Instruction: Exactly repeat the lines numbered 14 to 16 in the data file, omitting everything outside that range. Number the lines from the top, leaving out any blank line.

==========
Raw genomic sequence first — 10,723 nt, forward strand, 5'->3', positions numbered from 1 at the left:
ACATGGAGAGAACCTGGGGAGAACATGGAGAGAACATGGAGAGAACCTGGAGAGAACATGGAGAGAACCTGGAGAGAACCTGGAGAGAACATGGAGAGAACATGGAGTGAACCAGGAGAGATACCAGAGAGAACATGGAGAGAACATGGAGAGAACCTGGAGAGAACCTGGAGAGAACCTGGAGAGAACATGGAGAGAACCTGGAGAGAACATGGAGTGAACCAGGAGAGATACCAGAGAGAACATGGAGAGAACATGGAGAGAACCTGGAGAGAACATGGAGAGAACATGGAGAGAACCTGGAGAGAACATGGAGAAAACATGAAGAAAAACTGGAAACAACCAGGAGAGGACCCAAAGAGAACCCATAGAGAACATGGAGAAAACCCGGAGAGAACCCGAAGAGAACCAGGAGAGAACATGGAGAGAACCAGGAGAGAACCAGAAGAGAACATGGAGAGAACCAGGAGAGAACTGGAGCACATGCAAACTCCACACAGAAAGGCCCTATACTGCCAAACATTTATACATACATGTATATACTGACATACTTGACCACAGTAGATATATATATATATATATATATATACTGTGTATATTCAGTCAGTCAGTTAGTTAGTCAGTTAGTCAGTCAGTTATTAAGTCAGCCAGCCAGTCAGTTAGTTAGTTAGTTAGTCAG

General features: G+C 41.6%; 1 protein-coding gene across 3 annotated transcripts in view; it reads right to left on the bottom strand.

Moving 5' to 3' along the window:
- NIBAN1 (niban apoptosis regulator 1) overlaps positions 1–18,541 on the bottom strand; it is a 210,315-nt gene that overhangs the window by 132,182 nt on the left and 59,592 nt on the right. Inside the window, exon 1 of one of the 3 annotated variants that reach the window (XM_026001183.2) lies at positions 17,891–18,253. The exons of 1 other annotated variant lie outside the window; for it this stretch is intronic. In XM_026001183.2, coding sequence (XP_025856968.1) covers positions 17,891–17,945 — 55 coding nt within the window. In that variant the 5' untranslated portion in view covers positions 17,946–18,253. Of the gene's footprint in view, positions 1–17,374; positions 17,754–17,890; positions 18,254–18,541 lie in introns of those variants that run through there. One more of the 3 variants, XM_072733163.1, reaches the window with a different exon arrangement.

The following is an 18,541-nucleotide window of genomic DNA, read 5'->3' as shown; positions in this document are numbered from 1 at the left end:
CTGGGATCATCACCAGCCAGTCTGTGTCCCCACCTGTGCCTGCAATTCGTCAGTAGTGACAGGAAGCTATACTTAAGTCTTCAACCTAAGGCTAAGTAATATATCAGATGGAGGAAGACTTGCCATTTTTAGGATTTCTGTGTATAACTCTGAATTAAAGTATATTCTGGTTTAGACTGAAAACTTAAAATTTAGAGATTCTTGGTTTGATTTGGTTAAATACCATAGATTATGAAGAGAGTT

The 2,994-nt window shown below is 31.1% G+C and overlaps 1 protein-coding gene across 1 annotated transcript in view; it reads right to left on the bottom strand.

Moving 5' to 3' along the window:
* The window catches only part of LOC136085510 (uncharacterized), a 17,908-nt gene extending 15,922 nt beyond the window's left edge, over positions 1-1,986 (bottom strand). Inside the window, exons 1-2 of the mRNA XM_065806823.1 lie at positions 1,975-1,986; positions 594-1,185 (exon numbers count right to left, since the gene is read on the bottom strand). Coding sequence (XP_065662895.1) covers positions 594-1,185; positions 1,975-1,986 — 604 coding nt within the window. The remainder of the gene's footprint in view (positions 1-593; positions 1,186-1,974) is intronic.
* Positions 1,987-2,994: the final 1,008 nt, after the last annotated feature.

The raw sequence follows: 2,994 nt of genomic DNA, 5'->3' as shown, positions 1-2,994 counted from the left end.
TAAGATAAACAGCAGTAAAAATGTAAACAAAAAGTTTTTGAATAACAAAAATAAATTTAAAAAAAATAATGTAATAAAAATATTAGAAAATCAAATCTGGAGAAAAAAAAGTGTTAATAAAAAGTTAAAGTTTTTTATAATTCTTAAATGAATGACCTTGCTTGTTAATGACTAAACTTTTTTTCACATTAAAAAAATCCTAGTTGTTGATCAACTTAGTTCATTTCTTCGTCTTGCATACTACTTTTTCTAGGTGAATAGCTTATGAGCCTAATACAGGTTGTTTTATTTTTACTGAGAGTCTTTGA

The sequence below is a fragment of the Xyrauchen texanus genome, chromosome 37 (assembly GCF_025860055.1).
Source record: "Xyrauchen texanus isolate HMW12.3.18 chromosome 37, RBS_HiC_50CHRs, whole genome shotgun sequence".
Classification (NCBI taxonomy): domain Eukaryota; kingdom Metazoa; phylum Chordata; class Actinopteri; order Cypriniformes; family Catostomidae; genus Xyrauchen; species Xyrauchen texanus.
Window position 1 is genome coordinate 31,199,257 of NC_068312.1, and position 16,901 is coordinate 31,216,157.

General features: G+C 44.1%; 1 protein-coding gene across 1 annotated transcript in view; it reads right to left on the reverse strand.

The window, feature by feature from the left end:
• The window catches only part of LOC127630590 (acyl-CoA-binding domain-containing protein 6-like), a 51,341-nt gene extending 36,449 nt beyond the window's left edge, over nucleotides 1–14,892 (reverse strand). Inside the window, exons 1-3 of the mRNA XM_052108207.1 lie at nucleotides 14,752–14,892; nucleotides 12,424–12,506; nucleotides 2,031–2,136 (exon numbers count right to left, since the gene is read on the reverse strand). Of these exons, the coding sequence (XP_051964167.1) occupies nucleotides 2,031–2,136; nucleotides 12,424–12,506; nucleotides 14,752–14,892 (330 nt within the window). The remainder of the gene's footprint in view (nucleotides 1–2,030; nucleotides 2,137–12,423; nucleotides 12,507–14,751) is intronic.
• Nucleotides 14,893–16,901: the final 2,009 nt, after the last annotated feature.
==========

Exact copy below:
The sequence below is a fragment of the Xyrauchen texanus genome, chromosome 37 (assembly GCF_025860055.1).
Source record: "Xyrauchen texanus isolate HMW12.3.18 chromosome 37, RBS_HiC_50CHRs, whole genome shotgun sequence".
Classification (NCBI taxonomy): domain Eukaryota; kingdom Metazoa; phylum Chordata; class Actinopteri; order Cypriniformes; family Catostomidae; genus Xyrauchen; species Xyrauchen texanus.